The Quotedian - Vol V, Issue 130
“First of all full disclosure, I’ve had a bearish bias for 45 years and it had to work around, I like darkness.”
Stanley Druckenmiller, September 2022
Today’s title and picture of The Quotedian are of course a sheer coincidence and have absolutely nothing to do with the current market environment!
But just in case you missed it, last week was not a particularly friendly week for the riskier assets in your portfolios. So, let’s dive right in and do our usual Sunday round-up for the week gone by.
Apropos missed it, I did miss mentioning in Friday’s issue an important profit warning by FedEx - a company at the very pulse of the global economy. However, after noticing my miss on their probable profits miss, I tweeted out the following to all of my followers (all eighteen of them - sigh!):
The message is of course that you should follow @TheQuotedian if you use Twitter ;-)
This is what the profit warning did to FedEx’s share price:
Accordingly, the entire market was caught yet again on a weak foot on Friday, though the session should not be taken too seriously, given the quadruple witching distortion going on. But undeniably, any chance on a positive pattern we were discussing earlier in the week is now gone, with the downside clearly the vulnerable side now:
The only “hope” stemming from the partial recovery towards the session’s end comes from a candlestick pattern called a “Hammer” (circled green), which has the potential to indicate a short-term bottom. Though looking at what our 24/7 VIX is doing over the weekend, I would not make an oversized bet to the upside on Monday morning:
As mentioned further up, it was a tough weak (Freudian misnomer) for nearly all major markets, with the indices in the US and their long-duration constituents getting by far the most stick:
The weekly results for sector performance will then also not come as a surprise:
I will also add in here a new statistic, which is the weekly factor performance. Please not that this is beta (pun not intended), i.e. work still under construction. Also, we will use European factor performance for this week, in order to avoid being so US-centric:
It is clear then from the above table that value was the place to (relatively) be, and growth should have been shunned.
Before we turn to fixed income markets, I also think it is instructive to look at the four or five largest components of the S&P 500, which make up an estimated ~22% of the index weight:
All in all, the major components of THE global equity benchmark are not spelling bright, blue skies ahead…
Ok, turning to fixed income markets, we will not lose too much time trying to figure out what the trend for yields is (spoiler: UP):
Accordingly, the weekly performance statistic on major fixed income benchmarks holds nothing nice for us:
The rise in Global yields should not come as a surprise, given that central banks around the globe are hiking rates at the fastest pace since the introduction of fiat money in the 1970s:
But it is not only rate hikes that are tightening financial conditions. According to the following chart, governments are also tightening fiscal stances to a larger degree than during the hay days of austerity after 2010:
All this has led to bonds falling even more than stocks, making it a bloody tough year for any asset allocator and an especially f.cked up year for the 60/40 guys. But given how stretched the stock-to-bond ratio is, a reversal may be at hand soon:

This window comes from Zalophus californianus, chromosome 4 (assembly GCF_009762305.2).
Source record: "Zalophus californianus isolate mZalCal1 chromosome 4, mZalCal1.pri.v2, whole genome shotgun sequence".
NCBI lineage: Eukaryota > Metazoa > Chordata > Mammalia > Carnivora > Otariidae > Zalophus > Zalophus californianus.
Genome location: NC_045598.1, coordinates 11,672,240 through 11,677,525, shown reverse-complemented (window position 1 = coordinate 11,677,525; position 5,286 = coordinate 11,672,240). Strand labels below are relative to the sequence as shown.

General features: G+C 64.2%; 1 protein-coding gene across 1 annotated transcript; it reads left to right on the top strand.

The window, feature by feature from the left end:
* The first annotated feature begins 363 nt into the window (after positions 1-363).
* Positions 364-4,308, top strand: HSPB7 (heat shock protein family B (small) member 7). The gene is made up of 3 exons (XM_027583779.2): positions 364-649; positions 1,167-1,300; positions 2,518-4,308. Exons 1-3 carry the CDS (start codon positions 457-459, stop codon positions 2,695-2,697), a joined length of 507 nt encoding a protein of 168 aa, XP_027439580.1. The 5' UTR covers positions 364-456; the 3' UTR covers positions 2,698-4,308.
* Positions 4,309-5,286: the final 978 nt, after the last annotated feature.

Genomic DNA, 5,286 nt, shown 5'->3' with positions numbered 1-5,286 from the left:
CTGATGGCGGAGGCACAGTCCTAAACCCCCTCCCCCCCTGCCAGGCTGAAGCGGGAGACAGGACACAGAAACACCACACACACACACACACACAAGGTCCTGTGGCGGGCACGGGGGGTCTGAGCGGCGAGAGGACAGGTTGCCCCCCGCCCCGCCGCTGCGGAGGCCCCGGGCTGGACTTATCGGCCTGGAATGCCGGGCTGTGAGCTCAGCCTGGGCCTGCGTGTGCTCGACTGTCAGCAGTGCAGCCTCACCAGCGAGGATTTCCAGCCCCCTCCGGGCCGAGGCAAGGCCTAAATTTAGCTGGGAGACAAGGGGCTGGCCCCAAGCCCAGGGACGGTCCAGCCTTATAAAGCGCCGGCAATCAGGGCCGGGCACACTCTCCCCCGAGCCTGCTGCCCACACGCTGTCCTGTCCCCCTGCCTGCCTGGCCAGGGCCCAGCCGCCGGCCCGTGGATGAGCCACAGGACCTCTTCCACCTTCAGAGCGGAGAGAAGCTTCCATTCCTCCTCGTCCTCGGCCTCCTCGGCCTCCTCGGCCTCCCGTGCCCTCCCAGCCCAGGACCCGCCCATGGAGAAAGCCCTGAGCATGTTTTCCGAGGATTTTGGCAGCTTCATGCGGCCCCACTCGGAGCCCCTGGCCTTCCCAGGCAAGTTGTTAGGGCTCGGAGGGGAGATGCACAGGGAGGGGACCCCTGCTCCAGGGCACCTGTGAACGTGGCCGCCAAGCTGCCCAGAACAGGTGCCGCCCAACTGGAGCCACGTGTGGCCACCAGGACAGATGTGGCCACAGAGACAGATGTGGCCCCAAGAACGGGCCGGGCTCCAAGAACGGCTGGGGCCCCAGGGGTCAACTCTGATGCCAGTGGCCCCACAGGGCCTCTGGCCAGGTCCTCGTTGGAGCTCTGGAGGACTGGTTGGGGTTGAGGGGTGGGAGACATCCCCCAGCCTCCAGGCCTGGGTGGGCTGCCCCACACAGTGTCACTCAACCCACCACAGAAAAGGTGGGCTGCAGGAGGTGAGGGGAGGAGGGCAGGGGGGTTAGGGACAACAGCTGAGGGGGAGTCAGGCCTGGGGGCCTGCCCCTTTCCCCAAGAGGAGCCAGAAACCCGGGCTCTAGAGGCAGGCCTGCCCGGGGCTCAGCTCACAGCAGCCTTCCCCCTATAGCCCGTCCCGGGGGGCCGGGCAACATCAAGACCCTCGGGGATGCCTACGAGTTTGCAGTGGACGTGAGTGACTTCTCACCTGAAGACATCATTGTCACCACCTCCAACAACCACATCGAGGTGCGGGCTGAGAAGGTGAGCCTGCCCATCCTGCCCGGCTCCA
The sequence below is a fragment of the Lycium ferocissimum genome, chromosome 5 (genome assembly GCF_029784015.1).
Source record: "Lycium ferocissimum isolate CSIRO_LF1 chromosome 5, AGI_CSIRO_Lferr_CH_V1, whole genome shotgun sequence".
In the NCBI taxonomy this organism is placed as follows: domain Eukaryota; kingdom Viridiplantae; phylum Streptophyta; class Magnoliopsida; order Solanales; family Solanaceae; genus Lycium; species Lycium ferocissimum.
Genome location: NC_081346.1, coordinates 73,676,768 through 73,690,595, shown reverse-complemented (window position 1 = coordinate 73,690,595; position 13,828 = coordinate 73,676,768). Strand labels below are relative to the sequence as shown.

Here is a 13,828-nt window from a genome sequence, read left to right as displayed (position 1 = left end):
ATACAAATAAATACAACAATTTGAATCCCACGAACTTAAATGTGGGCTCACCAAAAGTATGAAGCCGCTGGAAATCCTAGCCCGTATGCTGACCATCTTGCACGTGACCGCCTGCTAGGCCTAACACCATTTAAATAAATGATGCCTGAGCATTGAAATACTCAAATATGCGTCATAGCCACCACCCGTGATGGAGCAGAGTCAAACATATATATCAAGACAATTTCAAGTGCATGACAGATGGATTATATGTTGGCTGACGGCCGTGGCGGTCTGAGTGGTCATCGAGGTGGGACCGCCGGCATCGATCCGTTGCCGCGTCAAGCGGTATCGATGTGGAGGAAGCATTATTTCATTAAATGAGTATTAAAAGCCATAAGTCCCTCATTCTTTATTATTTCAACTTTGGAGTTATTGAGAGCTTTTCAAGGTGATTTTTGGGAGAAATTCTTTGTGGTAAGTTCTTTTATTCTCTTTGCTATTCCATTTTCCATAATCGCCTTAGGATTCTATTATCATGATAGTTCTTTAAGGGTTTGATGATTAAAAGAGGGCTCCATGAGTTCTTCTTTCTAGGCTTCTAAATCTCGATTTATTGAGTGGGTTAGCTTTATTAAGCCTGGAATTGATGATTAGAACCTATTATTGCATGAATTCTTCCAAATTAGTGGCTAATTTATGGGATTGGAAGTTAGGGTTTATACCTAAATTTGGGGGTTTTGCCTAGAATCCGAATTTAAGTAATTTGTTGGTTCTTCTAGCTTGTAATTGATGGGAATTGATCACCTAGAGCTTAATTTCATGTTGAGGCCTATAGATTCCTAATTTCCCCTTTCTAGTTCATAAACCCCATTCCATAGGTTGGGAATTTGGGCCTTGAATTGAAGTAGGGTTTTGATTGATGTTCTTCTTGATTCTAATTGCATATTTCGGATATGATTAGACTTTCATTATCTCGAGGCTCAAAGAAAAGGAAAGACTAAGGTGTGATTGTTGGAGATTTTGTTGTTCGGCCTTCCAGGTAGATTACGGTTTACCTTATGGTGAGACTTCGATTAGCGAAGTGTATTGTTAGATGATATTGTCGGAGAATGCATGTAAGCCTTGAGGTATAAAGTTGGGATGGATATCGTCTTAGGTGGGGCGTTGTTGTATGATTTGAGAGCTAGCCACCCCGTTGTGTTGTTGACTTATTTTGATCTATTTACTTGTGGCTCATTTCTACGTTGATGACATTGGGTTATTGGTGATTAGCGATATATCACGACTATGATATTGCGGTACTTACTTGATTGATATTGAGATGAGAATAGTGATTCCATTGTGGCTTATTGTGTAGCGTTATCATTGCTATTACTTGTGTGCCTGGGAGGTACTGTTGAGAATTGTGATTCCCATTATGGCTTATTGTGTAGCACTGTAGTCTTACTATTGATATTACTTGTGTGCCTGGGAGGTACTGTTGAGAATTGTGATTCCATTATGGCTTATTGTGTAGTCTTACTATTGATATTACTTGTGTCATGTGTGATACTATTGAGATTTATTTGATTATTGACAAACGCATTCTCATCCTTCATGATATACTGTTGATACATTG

The question nobody wants to hear the answer to is of course whether this ratio will reverse via rising bond or falling stock prices or a combination thereof. So, let’s not ask the question then …
To finish off the bond section, consider the following chart on US 30-year fixed mortgage rates:
It has doubled in less than a year and is back to levels last seen when the GFC started unfolding.
I will be really short on currencies today, with one picture, one chart and the performance table. None of the three needs any lengthy explanation …
Would you agree? All said?
Moving into commodities, we discussed earlier this week how Gold had broken technical long-term support:
Why is gold so weak, with all that is going on. Well, once again, it is weak versus the US Dollar, but somewhat less so versus non-Dollar currencies:
But the other correlation that continues to hold up and hence explains the Gold/USD weakness, is the one versus real rates (inverted below):
The other commodity segment under continued spotlight last week is of course energy, which is showing some signs of weakness again. Here’s oil for example:
Rising recession fears are putting a heavy lid on energy prices, but I insist that structural underinvestment for nearly a decade will keep a secular backwind behind the oil price.
To round everything off, here’s the commodity performance table for the week:
CHART OF THE DAY
In the fixed income section above we observed a chart on the US 30-year fixed mortgage rate and how it was hitting its highest level in some fifteen years.
Today’s COTD takes that rate (blue line), inverts it (LHS) and pushes it six months ahead and then compares it to the US Home Construction ETF (ITB, green line, RHS).
As usual, when using two different y-scales, there is some degree of chart crime being committed, but nevertheless, with an important positive correlation for the past 10 years plus, some more pain may lay ahead for homebuilders.
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Everything in this document is for educational purposes only (FEPO)
Nothing in this document should be considered investment advice
Past performance is hopefully no indication of future performance